Contrary to the perception that foreign aid is the key to eradicating poverty in Africa, is the fact that economic freedom can only be realized through the creation of open and effective economic institutions in poor African countries.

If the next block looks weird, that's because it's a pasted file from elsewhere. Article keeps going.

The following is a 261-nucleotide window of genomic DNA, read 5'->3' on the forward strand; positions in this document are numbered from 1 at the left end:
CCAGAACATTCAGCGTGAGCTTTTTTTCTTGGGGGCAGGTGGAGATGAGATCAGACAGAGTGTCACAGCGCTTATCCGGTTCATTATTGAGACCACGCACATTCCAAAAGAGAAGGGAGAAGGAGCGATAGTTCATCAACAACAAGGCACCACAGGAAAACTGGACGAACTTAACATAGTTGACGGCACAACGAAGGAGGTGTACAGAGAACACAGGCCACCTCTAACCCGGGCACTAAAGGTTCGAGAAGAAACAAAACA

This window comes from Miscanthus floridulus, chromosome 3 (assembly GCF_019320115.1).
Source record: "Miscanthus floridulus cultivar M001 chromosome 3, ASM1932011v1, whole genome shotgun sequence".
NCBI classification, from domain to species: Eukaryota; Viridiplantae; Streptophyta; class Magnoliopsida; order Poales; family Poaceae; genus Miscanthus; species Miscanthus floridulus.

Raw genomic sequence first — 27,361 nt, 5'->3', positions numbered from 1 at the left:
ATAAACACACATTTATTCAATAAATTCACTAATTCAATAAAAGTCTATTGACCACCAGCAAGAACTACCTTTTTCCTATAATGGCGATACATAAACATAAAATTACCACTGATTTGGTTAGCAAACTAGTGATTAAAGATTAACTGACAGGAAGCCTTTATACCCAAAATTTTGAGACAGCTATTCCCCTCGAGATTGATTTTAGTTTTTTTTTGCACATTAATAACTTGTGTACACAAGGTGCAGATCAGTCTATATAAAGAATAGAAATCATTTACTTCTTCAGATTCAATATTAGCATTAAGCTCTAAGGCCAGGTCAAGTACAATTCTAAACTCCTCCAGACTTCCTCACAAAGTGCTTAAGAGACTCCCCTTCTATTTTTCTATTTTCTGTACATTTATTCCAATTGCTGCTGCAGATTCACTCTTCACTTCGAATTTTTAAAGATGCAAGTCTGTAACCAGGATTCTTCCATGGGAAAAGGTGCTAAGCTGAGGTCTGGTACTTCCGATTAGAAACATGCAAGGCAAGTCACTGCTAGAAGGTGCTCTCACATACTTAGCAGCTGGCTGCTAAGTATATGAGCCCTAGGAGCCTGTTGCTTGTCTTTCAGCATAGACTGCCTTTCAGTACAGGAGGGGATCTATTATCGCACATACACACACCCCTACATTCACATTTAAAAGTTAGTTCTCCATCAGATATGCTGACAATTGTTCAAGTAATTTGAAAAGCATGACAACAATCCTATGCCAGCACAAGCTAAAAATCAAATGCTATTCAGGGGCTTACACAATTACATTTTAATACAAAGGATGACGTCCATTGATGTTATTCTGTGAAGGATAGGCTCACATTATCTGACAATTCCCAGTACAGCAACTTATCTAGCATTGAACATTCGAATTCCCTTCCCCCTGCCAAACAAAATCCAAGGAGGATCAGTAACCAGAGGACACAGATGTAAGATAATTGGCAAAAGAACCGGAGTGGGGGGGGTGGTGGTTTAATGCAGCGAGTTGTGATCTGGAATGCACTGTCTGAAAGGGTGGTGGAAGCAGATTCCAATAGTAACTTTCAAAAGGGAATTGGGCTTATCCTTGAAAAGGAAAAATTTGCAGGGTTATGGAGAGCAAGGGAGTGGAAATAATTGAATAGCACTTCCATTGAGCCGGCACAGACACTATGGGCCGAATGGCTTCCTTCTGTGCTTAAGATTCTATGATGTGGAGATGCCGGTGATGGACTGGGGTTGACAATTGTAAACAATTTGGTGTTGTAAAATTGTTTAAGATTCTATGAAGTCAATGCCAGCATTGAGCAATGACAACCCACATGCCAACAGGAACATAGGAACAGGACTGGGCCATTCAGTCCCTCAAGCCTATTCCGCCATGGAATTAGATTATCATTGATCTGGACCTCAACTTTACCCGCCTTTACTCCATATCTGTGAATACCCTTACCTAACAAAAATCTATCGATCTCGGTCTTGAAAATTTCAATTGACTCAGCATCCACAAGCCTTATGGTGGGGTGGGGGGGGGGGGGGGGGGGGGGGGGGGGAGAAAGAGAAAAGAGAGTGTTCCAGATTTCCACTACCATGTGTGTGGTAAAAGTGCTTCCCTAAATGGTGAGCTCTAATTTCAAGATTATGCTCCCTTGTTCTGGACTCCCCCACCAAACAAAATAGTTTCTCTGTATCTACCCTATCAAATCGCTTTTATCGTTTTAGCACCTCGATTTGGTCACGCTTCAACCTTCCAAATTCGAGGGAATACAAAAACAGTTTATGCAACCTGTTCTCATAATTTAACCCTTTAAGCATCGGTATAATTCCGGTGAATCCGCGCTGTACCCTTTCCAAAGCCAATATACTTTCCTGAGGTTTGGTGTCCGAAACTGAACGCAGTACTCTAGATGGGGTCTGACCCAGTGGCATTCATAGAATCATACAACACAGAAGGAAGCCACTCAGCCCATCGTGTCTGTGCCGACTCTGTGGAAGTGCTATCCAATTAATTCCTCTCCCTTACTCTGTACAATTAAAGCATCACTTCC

Foreign aid is not a requirement for development and as witnessed in most third world African countries, it has led to overdependence on foreign aid. It does so by creating the impression that western countries are rich and thus expected to offer assistance to poor countries. A typical case scenario of any African country exhibits the tendency for third world countries to offer labor, raw materials, and markets for western donors giving them sustainable growth at the expense of the poor. In addition, poor countries embrace foreign aid and fail to create other development incentives, which worsen the state of poverty. Another factor, which arises from foreign aid, is oppression. Bauer and Yamey (1989), contend that as recipient governments’ powers and authority are heightened by foreign aid, conflicts are bound to ensue due to the politicization of life. That is, governments utilize foreign aid to fuel political agendas and develop policies, which aggravate poverty and hinder growth.